Wednesday, August 09, 2006

Ambassador Imad Moustapha

The Ambassador of the Syrian Arab Republic to the United States, Imad Moutsapha, spoke this evening at a dinner at The Nixon Center. To encourage a free and frank converstation, the discussion was conducted on Chatham House rules, so I am not at liberty to provide any sort of transcription of what was said.

I was again struck by the distinction that Layne discusses between deterrence and compellence, and the extent to which the distinction between diplomacy and command is being blurred. How do we get a state to change its policies, and what are we willing to put on the table, and what bargains are we willing to strike, and what power are we prepared to use (along with paying the attendant costs). I fear that an approach of asserting our moral superiority, laying out "what needs to be done" and then assuming it all goes according to plan is not going to pay dividends.

The ambassador did put one anecdote on the record, which might substantiate a point I raised on Monday. He said that he was told by a senior Congressional figure that if Syria would do the heavy lifting in disarming Hezbollah, then the U.S. would recognize Syrian primacy in Lebanon, a quid pro quo arrangement. I don't know whether that Congressional personage was serious or not, but it does raise the qeustion as to whether some sort of grand bargain built upon a series of overlapping compromises might have been in the cards.

The question is, do we want to change Syrian policy and behavior or do we want to change the regime? The follow-up question is whether the current regime is prepared to change its policy if given the proper incentives.

This then leads to whether positive or negative incentives are the best way forward.
Weekly Standard makes regime change seem so darn easy!
The single absolute worst option on the table is granting Syria primacy in Lebanon.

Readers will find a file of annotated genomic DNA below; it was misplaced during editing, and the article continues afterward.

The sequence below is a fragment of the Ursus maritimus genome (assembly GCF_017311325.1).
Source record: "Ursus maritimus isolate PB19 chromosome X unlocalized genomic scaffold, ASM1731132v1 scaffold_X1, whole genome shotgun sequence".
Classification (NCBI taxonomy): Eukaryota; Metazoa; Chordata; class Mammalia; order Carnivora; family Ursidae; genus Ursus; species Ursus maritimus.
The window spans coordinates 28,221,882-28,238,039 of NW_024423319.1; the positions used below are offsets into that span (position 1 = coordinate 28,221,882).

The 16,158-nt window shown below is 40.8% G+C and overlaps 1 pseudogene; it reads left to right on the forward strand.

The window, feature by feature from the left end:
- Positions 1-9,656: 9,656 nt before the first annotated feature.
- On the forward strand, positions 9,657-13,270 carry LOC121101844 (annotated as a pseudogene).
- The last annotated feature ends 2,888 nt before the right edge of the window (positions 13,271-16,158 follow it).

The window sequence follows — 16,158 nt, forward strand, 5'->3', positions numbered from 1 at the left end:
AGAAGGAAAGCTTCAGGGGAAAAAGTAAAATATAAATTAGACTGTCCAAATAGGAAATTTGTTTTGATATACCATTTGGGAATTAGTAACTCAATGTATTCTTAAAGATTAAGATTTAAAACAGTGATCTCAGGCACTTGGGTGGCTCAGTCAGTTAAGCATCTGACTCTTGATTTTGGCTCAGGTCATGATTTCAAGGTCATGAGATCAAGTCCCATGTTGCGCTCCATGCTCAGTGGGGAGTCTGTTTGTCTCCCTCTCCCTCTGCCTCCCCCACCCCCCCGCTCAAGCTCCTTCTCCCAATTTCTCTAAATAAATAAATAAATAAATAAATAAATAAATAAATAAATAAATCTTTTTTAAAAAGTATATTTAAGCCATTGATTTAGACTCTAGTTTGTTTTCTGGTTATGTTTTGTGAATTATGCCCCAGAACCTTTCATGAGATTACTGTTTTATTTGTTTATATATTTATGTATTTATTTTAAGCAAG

Better that it be in Hizballah's hands than in Syria's hands. I'm all for talking to Syria, but Hizballah, for all its delusions, is not running a totalitarian state in Lebanon. Syria was and will again if allowed.

Hizballah has at least a shot into evolving into something no worse than Venezuela. The Syrian regime, however, will only decay and collapse.. into something ugly and dangerous. Give them Lebanon back, and seal Lebanon's fate as the same.

Not only that, but empowering Syria in Lebanon is the same thing as empowering Hizballah.

better to give the Golan back than to give them Lebanon.

Jordan W.
An interesting suggestion, particularly the assumption that Hezbollah in Lebanon could evolve into something "no worse than Venezuela" given the anti-Chavez sentiment in DC--and it follows the logic of Reuel Marc Gerecht who argues we need to endure the "fever" of elected Islamist regimes to move the politics of the region forward.
If Reuel Marc Gerecht argues: "we need to endure the "fever" of elected Islamist regimes to move the politics of the region forward" then why is he advocating a war with Iran? Methinks that he is talking from both sides of his mouth.

Enduring this "fever" actually does make sense. But its possible adoption will have to wait for teh next president.
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